Presentation #416.05 in the session “Dust and Solar Wind”.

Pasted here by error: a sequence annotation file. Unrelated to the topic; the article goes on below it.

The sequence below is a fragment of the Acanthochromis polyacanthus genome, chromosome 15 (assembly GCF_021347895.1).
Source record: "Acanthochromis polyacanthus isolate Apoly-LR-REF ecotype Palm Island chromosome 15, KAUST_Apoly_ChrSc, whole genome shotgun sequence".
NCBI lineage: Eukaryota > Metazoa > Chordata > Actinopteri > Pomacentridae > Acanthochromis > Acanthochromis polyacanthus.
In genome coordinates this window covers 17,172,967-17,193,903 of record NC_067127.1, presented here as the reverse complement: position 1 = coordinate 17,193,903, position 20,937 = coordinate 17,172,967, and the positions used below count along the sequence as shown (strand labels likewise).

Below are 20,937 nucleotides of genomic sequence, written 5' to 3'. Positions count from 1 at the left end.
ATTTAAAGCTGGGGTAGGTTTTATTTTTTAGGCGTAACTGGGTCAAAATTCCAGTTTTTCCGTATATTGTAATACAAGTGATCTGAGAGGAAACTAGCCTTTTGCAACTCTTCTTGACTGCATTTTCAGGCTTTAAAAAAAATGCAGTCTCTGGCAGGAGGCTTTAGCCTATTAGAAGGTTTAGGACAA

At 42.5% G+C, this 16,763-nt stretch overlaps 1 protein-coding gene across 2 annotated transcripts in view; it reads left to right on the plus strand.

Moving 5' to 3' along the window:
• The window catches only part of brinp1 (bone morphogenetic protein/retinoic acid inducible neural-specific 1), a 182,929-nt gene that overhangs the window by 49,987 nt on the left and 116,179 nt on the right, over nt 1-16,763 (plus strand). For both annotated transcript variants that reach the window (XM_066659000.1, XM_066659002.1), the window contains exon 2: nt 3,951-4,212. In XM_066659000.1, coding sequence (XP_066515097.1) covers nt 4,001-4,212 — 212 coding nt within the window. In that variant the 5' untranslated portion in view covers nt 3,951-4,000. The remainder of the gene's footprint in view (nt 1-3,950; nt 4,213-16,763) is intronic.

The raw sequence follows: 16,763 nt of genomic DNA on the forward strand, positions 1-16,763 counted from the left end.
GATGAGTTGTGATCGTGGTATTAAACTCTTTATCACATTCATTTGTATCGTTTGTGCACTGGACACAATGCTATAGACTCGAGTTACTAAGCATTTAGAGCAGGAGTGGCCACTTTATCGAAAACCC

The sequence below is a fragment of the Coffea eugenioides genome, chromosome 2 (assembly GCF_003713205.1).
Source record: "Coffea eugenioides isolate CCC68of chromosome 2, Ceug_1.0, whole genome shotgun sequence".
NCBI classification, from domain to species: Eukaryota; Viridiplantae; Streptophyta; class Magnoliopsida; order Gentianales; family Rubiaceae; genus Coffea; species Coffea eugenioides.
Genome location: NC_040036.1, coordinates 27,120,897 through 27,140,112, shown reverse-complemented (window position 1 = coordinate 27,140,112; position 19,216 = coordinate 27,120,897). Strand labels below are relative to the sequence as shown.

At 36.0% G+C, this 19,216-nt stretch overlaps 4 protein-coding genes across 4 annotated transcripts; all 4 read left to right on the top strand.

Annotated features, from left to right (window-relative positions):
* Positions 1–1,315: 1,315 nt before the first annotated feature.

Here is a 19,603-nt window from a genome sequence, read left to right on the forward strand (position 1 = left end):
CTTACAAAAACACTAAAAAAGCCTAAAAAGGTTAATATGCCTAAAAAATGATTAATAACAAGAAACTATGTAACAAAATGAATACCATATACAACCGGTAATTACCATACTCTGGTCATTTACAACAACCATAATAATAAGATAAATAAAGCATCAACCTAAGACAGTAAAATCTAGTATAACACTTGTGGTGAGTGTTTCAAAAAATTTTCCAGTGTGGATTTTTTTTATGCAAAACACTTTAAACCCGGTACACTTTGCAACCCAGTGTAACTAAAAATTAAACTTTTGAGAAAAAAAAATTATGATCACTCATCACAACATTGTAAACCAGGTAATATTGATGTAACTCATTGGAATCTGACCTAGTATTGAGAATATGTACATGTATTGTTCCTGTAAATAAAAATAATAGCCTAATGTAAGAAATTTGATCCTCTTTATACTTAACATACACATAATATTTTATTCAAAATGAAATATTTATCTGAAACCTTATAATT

The origins of the Martian moons — Phobos and Deimos — are currently unknown. Origins hypotheses suggest that they are either (1) captured objects from the outer solar system, (2) re-accreted debris from an ancient giant impact, or (3) left over from Mars’ formation. A common means of classifying extraterrestrial bodies (i.e. meteorites) is through a measurement of relative elemental abundances. However, sample return from Phobos and Deimos would be both costly and risky, while optical spectroscopy does not provide sufficient information for this type of compositional analysis. A robust and sensitive technique for obtaining elemental composition of small bodies exposed to radiation is the collection and analysis of sputtered secondary ions using ion mass spectrometry (IMS). Frequently used for laboratory characterization, as well as characterization of ions in space, IMS can achieve excellent signal to noise ratios due to low backgrounds and high detection sensitivities. In order to better understand the potential for IMS to determine the composition of Phobos and Deimos, we carried out a series of Monte Carlo simulations using the SDTrimSP program to estimate the total sputtering yields under both solar wind and Mars magnetosphere irradiation conditions. Experimental secondary-ion measurements were used to determine the element-specific relative ion yields and velocity distributions of ejected ions. After correcting the total yields by the relative secondary ion abundances, estimated sputtered-ion fluxes and measured velocities were then used in Monte Carlo particle tracing simulations to estimate the spatially-resolved secondary-ion densities around Phobos and Deimos. We demonstrate that sufficient secondary ions are sputtered to allow for rapid detection and compositional characterization of Phobos and Deimos, and provide quantitative prediction of the sputtered secondary-ion fluxes from these bodies in preparation for future measurement (e.g. by the JAXA MMX mission). The figure (left) gives the solar-wind sputtered Mg+ density around an 11km diameter airless body subject to the ambient IMF, and (right) analysis of how the sputtered ion ratios can be used to determine the most likely origin for these bodies.